Polar Bears and Climate Change

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Polar bear in Hudson Bay, Canada

Polar bears are considered marine mammals due to the fact that they spend the majority of their lives on Arctic ice. In addition to being excellent swimmers, they spend over 50% of their time looking for food, but less than 2% of attempts result in actual capture of prey. In May 2008 they were listed as threatened species in the US under the Endangered Species Act since the Arctic ice, a habitat essential to their survival, has been melting due to climate change.

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A study conducted in the southern Beaufort Sea, located along the coasts of Alaska and Canada, showed that, due to the lack of Arctic ice, polar bears declined 40% between the years 2001 and 2010, from 1500 to 900 bears. The Arctic ice forms adjacent to land and creates platforms that allow polar bears to hunt seals and easily return to their dens, but during the last couple of years, extended ice surfaces as well as prey have significantly decreased.

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In an expedition that took place in the year 2014 along the coasts of Svalbard in the Arctic of Norway, WWF scientists returned with unfortunate findings: an even thinner ice sheet and very few female polar bears with cubs. With the assistance of a helicopter, researchers gathered information from 53 bears and placed tracking collars with satellite GPS on seven females.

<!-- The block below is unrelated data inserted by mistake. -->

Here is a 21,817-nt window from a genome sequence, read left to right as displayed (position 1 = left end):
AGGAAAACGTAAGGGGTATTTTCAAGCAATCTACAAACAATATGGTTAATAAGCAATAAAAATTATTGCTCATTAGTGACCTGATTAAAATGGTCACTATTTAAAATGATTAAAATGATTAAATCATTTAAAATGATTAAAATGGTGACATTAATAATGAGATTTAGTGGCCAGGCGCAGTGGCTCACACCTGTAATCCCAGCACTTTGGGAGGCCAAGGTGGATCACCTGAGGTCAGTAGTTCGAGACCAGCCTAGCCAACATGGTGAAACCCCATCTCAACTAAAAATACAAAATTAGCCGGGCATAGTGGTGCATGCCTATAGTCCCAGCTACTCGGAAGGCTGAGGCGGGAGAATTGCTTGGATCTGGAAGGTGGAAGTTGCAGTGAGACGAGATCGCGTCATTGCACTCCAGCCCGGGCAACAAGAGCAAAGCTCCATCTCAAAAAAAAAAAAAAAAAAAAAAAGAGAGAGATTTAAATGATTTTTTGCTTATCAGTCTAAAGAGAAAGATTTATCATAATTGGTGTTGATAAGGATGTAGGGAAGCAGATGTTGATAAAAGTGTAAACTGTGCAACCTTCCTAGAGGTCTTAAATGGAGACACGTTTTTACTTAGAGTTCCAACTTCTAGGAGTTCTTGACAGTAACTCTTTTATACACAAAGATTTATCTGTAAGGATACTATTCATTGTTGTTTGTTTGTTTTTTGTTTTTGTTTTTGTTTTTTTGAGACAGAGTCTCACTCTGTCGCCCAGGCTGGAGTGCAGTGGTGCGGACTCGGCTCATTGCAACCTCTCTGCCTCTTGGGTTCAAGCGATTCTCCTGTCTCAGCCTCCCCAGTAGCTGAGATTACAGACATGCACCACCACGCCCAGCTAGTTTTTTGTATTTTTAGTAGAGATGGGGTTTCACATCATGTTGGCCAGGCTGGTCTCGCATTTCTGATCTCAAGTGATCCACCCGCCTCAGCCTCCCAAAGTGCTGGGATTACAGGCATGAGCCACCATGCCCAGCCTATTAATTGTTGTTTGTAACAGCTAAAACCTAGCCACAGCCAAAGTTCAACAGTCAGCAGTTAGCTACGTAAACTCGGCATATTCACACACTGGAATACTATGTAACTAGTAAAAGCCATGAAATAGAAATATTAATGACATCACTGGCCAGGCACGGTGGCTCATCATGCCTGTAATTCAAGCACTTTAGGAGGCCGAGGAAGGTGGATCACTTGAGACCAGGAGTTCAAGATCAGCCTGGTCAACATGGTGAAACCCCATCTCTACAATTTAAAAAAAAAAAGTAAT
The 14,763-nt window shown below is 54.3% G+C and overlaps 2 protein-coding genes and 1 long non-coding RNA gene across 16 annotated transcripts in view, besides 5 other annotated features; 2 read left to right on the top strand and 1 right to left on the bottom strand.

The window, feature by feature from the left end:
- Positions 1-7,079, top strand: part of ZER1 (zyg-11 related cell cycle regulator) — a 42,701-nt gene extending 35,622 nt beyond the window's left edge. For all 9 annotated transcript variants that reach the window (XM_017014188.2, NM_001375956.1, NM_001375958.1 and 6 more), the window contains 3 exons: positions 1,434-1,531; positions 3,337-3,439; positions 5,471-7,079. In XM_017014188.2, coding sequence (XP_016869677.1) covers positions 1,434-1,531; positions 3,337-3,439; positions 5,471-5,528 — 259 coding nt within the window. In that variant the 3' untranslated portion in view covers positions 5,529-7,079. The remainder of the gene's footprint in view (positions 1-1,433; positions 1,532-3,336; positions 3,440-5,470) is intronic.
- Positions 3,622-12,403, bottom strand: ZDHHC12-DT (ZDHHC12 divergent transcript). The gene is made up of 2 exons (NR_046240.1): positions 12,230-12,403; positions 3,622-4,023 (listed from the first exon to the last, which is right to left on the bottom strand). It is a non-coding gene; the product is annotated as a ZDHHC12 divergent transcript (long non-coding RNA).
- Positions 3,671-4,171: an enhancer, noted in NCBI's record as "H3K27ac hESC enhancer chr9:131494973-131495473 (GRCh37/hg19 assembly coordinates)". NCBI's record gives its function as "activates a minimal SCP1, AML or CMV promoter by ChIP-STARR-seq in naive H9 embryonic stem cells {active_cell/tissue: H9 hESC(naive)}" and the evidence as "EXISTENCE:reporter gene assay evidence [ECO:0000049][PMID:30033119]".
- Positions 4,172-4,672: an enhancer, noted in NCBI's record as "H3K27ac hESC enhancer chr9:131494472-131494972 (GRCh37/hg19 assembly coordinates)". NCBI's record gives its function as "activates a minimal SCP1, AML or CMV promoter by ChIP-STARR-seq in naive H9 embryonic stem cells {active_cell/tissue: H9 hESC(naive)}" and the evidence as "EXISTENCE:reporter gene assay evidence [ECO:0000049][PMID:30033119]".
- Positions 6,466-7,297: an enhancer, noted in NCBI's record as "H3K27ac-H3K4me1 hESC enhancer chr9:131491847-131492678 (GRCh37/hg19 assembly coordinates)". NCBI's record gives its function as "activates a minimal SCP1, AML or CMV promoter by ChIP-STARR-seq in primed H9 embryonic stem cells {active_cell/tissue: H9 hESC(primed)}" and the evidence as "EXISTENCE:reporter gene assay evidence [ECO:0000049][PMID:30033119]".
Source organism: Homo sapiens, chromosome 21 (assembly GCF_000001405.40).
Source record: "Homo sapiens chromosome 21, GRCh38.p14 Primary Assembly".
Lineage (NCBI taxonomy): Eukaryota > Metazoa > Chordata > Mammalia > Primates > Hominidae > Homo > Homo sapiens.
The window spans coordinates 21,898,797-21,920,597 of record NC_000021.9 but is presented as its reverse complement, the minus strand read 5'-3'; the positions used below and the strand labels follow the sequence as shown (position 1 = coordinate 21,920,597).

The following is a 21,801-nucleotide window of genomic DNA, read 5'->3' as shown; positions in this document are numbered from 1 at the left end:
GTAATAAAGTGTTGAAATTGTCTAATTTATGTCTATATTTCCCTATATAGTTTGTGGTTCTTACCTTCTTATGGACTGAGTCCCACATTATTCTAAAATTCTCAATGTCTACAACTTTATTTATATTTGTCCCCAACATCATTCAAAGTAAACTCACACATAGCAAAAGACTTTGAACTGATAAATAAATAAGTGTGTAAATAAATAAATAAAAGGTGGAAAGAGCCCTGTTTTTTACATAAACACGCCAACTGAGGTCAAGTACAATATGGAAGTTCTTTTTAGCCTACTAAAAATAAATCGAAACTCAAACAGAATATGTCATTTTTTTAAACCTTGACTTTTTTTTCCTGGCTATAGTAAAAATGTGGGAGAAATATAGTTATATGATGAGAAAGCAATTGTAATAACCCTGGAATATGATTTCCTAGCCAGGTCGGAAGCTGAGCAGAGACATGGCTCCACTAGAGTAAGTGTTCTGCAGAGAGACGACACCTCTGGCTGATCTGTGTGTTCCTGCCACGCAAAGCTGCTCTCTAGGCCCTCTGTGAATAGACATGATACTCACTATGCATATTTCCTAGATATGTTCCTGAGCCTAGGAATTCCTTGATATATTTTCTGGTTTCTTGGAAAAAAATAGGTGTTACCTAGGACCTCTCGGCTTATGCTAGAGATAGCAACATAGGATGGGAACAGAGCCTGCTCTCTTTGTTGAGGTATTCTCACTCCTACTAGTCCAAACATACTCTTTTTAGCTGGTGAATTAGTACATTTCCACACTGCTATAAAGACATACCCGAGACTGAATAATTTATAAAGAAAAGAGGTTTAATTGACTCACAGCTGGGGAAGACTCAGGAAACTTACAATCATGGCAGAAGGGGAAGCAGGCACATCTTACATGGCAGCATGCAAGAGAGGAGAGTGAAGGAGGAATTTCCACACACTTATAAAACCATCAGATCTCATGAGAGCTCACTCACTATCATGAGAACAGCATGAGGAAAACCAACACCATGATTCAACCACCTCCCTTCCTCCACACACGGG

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During the same expedition in Svalbard, the weight of the polar bears was documented and tags were placed on their ears to gather information on their location, external temperature, and light exposure. Researchers also concluded that climate change has been affecting the seals of Svalbard, which are the main source of food for polar bears. Seals are having trouble reproducing due to unfavorable ice conditions.

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WWF counts on a polar bear location program that allows teams of researchers to monitor these animals via satellite to determine their distribution ranges, as well as study changes to their habitats due to Arctic ice decline. However, there are still many unanswered questions regarding their behavior.

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In addition, WWF along with its partners are working with governments directly to reduce greenhouse gas emissions as well as other threats such as potential oil and gas spills in high seas, which could negatively impact key polar bear habitats and Arctic ecosystems overall.